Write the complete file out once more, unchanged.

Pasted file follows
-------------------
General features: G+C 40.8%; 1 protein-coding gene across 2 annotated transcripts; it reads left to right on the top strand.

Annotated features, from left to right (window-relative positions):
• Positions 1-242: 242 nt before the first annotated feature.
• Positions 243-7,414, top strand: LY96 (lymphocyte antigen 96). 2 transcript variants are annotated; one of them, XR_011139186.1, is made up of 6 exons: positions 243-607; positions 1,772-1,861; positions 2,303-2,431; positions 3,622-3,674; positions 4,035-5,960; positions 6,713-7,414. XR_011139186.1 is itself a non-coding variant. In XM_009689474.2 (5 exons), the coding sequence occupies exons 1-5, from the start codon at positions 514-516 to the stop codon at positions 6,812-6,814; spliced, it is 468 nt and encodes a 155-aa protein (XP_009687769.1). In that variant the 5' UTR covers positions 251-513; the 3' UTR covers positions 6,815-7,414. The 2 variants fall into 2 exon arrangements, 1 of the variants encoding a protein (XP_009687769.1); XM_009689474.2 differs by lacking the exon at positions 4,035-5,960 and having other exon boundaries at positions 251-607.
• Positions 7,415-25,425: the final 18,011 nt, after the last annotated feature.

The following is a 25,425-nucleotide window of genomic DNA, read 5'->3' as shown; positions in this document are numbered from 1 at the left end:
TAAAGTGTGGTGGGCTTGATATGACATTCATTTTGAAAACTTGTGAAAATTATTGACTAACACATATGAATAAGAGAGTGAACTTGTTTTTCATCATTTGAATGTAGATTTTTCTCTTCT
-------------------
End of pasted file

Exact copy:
General features: G+C 40.8%; 1 protein-coding gene across 2 annotated transcripts; it reads left to right on the top strand.

Annotated features, from left to right (window-relative positions):
• Positions 1-242: 242 nt before the first annotated feature.
• Positions 243-7,414, top strand: LY96 (lymphocyte antigen 96). 2 transcript variants are annotated; one of them, XR_011139186.1, is made up of 6 exons: positions 243-607; positions 1,772-1,861; positions 2,303-2,431; positions 3,622-3,674; positions 4,035-5,960; positions 6,713-7,414. XR_011139186.1 is itself a non-coding variant. In XM_009689474.2 (5 exons), the coding sequence occupies exons 1-5, from the start codon at positions 514-516 to the stop codon at positions 6,812-6,814; spliced, it is 468 nt and encodes a 155-aa protein (XP_009687769.1). In that variant the 5' UTR covers positions 251-513; the 3' UTR covers positions 6,815-7,414. The 2 variants fall into 2 exon arrangements, 1 of the variants encoding a protein (XP_009687769.1); XM_009689474.2 differs by lacking the exon at positions 4,035-5,960 and having other exon boundaries at positions 251-607.
• Positions 7,415-25,425: the final 18,011 nt, after the last annotated feature.

The following is a 25,425-nucleotide window of genomic DNA, read 5'->3' as shown; positions in this document are numbered from 1 at the left end:
TAAAGTGTGGTGGGCTTGATATGACATTCATTTTGAAAACTTGTGAAAATTATTGACTAACACATATGAATAAGAGAGTGAACTTGTTTTTCATCATTTGAATGTAGATTTTTCTCTTCT